A Community College Instructor Like Me: Race and Ethnicity Interactions in the Classroom
Detailed administrative data from a large and diverse community college are used to examine if academic performance depends on whether students are the same race or ethnicity as their instructors. To identify racial interactions and address many threats to internal validity we estimate models that include both student and classroom fixed effects. Given the large sample sizes and computational complexity of the 2-way fixed effects model we rely on numerical algorithms that exploit the particular structure of the model's normal equations. Although we find no evidence of endogenous sorting, we further limit potential biases from sorting by focusing on students with restricted course enrollment options due to low registration priorities, students not getting first section choices, and on courses with no within-term or within-year racial variation in instructors. We find that the performance gap in terms of class dropout rates, pass rates, and grade performance between white and underrepresented minority students falls by 20-50 percent when taught by an underrepresented minority instructor. We also find these interactions affect longer term outcomes such as subsequent course selection, retention, and degree completion. Potential mechanisms for these positive interactions are examined.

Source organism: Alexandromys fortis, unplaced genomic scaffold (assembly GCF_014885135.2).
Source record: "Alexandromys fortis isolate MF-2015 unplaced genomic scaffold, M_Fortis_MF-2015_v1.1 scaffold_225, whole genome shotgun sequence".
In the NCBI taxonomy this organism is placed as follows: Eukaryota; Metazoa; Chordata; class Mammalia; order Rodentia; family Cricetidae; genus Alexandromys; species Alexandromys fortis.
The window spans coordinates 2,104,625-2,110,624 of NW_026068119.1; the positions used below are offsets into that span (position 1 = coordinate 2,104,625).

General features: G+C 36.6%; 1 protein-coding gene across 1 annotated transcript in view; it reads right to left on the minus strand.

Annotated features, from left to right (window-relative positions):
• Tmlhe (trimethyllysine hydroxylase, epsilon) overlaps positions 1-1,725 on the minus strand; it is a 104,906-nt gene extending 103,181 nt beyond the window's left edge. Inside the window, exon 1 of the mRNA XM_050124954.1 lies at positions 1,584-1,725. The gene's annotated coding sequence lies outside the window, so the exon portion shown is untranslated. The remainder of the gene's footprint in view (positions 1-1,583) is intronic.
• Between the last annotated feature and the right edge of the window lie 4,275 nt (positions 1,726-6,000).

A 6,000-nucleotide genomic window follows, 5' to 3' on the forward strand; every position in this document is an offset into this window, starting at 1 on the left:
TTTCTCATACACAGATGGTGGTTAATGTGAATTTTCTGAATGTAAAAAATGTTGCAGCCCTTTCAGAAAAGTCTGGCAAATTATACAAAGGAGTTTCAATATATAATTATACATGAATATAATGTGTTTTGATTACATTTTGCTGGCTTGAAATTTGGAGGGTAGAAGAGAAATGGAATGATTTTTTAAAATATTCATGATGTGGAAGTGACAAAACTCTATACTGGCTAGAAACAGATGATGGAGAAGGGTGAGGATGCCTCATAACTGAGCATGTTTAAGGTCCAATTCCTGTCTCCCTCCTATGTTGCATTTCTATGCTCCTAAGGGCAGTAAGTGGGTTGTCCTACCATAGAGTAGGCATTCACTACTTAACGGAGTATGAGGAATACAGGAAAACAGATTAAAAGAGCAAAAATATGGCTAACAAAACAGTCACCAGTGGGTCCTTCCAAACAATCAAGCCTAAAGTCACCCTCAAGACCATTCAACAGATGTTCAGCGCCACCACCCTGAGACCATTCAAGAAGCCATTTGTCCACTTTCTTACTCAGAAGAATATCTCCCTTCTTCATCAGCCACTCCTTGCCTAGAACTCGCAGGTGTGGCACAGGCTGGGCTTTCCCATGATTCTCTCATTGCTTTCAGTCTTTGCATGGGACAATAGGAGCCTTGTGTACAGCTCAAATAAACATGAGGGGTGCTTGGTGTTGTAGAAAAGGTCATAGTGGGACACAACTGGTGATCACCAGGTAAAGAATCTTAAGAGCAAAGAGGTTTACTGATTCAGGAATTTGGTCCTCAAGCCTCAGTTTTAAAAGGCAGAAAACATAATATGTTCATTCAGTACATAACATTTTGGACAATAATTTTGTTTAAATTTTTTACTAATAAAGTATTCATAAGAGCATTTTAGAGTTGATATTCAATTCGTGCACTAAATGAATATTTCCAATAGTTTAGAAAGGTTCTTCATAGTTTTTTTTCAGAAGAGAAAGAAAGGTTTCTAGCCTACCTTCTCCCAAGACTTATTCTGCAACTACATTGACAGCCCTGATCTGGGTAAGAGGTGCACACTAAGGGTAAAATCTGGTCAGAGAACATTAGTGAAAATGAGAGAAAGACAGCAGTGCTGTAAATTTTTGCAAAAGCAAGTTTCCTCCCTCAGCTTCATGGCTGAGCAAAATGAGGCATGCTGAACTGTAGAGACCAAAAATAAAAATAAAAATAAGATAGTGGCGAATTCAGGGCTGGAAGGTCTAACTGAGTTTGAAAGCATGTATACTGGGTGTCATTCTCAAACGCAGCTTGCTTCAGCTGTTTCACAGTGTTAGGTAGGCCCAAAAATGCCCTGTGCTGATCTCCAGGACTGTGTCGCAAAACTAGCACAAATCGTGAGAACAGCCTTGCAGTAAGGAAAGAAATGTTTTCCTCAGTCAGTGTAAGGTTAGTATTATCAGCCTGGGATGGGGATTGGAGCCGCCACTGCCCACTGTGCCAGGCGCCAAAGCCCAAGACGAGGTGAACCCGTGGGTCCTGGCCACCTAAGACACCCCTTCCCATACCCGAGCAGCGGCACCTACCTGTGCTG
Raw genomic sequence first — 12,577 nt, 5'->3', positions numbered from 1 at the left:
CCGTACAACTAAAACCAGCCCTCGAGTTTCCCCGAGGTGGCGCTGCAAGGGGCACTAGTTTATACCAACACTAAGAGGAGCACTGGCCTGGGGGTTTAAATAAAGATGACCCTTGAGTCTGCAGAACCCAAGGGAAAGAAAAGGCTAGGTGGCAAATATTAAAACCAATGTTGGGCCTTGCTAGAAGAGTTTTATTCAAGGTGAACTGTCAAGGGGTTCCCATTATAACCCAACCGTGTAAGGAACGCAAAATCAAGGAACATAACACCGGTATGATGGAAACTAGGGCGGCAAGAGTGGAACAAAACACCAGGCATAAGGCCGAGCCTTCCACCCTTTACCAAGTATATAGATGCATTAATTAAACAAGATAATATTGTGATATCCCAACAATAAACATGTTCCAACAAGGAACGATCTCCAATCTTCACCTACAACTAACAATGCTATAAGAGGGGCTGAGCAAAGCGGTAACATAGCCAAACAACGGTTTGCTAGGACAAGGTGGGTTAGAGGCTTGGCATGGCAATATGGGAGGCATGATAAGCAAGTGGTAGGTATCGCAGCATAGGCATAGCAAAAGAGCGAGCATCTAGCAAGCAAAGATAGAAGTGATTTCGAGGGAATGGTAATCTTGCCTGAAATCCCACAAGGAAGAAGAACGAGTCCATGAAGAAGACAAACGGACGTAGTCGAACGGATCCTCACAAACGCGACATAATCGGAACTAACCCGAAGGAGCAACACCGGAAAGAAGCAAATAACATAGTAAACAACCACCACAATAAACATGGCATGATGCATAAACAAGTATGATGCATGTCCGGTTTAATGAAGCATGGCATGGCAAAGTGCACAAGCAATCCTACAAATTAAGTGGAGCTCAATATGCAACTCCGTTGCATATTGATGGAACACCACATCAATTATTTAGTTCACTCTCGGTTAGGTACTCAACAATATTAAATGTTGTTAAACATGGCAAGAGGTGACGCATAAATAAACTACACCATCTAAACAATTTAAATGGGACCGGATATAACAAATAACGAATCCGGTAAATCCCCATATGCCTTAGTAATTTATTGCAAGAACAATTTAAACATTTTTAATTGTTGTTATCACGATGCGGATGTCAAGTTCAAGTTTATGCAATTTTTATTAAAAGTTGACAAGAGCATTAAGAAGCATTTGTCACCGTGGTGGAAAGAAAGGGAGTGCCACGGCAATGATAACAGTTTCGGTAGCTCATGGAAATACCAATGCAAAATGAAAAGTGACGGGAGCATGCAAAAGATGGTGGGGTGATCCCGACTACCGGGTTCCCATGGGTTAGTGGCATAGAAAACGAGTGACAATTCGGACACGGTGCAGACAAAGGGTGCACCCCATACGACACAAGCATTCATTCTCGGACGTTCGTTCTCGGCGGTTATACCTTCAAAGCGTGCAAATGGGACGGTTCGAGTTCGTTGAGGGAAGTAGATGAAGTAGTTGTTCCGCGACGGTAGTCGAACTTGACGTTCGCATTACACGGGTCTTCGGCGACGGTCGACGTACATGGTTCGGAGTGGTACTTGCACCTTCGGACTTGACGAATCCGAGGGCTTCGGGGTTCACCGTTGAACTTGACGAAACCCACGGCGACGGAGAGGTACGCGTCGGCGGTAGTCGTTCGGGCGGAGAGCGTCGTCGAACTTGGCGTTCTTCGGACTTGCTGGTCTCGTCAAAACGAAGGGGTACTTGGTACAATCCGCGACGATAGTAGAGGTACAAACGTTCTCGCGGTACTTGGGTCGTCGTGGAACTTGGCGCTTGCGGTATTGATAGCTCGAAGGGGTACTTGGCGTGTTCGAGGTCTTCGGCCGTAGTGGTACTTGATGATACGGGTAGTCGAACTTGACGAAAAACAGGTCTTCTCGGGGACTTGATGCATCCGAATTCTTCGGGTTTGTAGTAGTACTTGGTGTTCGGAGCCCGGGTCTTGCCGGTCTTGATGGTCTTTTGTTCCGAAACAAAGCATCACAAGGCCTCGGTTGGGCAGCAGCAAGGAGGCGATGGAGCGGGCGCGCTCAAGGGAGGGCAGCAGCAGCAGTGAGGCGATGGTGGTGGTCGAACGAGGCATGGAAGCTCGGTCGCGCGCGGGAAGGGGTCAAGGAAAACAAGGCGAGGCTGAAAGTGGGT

This paper was revised on August 22, 2014
Document Object Identifier (DOI): 10.3386/w17381
Fairlie, Robert W., Florian Hoffmann, and Philip Oreopoulos. "A community college instructor like me: Race and ethnicity interactions in the classroom" American Economic Review (forthcoming) citation courtesy of
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